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Obituaries

Renowned Franklin Lakes Musician Dies After Long Cancer Fight

Keyes's “ever-present smile was a beacon of light and courage in a crazy world."
Keyes's “ever-present smile was a beacon of light and courage in a crazy world." Photo Credit: PHOTOS COURTESY: Bob Konig, Steve Conte, Endless Vine

When people say renowned bass player and singer David J. Keyes of Franklin Lakes battled cancer, they mean it.

Keyes, who succumbed to the disease earlier this week – 12 years after being diagnosed – fought valiantly, never allowing it to darken a shining smile, those who knew him said.

“His mantra was one of grace, humility, passion and strength -- the glass was always half full no matter how much pain he was in,” wrote singer-songwriter and keyboardist Dave Keyes (no relation) of Sloatsburg. “He was always upbeat, always looking for the light.”

Keyes, 64, had an impressive musical resume, playing with a variety of acts, from symphonic prog-rock pioneers Renaissance to the late New York City-cum-New Orleans American roots music singer-songwriter Willy DeVille.

He was a familiar fixture in clubs in New York City, as well as in Bergen and Rockland counties, among other places.

His fortes were blues and folk.

Keyes was diagnosed with leiomyosarcoma in 2007 and steadily underwent biweekly chemo treatments. Yet he never blinked onstage, those who knew him said.

“Probably the most positive person I’ve ever met, even through his long battle,” wrote guitarist Mark Newman.

“Dave was a true gentleman, great musician and ALWAYS a bright spirit in spite of the burden he carried the last 10 years,” added drummer Bill Tesar. “I'll miss him terribly.”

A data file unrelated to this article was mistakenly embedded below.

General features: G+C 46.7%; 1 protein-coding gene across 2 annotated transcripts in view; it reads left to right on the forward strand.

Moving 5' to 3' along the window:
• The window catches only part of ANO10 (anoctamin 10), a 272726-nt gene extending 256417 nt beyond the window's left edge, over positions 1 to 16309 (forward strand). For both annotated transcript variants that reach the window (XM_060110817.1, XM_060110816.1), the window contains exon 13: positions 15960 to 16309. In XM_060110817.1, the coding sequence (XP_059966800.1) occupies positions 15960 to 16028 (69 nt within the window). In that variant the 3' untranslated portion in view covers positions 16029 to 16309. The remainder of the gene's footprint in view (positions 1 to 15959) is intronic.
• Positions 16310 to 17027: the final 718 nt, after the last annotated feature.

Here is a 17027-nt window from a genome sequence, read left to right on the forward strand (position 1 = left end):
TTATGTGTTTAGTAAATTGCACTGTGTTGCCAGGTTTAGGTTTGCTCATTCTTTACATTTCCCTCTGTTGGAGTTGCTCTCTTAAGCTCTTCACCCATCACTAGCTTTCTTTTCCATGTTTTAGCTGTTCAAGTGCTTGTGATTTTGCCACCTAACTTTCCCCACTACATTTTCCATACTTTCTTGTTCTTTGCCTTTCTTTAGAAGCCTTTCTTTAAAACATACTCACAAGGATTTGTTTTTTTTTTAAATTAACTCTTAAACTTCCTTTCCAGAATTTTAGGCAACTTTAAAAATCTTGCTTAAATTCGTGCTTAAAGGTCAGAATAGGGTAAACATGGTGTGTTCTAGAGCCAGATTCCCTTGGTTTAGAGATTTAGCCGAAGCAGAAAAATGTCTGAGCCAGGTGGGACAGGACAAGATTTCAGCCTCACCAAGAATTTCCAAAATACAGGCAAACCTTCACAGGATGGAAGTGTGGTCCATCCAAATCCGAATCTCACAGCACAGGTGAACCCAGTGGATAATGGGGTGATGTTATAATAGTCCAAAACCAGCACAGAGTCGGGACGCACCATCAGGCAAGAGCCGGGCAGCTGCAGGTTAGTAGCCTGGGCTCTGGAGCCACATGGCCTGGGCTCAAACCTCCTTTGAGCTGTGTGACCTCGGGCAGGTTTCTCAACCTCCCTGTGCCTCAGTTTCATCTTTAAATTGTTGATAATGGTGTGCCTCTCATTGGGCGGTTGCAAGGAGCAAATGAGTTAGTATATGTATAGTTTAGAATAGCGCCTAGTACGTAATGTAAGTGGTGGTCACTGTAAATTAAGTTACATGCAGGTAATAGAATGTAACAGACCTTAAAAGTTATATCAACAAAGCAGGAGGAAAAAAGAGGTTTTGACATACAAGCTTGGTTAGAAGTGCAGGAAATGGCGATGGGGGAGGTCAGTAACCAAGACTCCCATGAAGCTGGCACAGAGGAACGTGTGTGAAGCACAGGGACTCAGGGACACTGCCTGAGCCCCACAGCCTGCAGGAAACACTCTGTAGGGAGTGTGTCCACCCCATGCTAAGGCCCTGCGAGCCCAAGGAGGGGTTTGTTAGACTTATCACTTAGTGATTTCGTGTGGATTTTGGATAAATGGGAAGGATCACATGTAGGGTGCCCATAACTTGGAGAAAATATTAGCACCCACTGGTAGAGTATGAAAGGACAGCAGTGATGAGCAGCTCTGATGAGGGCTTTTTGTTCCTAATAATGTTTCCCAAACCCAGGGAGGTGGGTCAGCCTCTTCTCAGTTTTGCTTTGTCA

He also was a tremendous influence.

New York City guitarist Steve Conte met Keyes in 1984 at a Fifth Avenue club called 240 West – which later became the now-defunct Lone Star Roadhouse – when the bands they played in were on the same bill.

“We hit it off and kept in touch over the years,” he said, adding that Keyes pushed him to learn to play mandolin, open-tuned dobro & Tex/Mex-style nylon string.

“Knowing what a big Willy [DeVille] fan I was, he approached me to do a tour once, which I had to turn down,” Conte recalled. “But the next time, I took him up on the offer and it was life-changing, to say the least.

“I had no idea what to expect replacing the great Freddy Koella in Willy's band, but Dave went the extra mile to make me feel at ease in a situation where I was ‘the new guy.’

“Dave & I traveled in style with Willy; playing the greatest cities of Europe in the summer of 2003, staying in 5-star hotels, dining on the finest cuisine, drinking the best wines and playing some of the most soulful music I've ever had the pleasure of performing on a tour.

“Dave & I spent many nights on tour talking about life & music till the sun came up,” Conte added. “He was a true friend, a sweetheart who really cared about people.

“I am comforted to know that he is finished with suffering.”

The “other” Dave Keyes noted that his friend’s “ever-present smile was a beacon of light and courage in a crazy world, an inspiration for anyone who has ever been sick or dealing with major health issues.”

He called Keyes “an incredible person whose spirit and soul will live on for me thru the memories I have of hanging with him, our conversations, our golf games and the music we made together.

“Big hugs, prayers and gratitude to his wife Marilyn S. Keyes, who has always been by his side. RIP brother....There is none other like you.”

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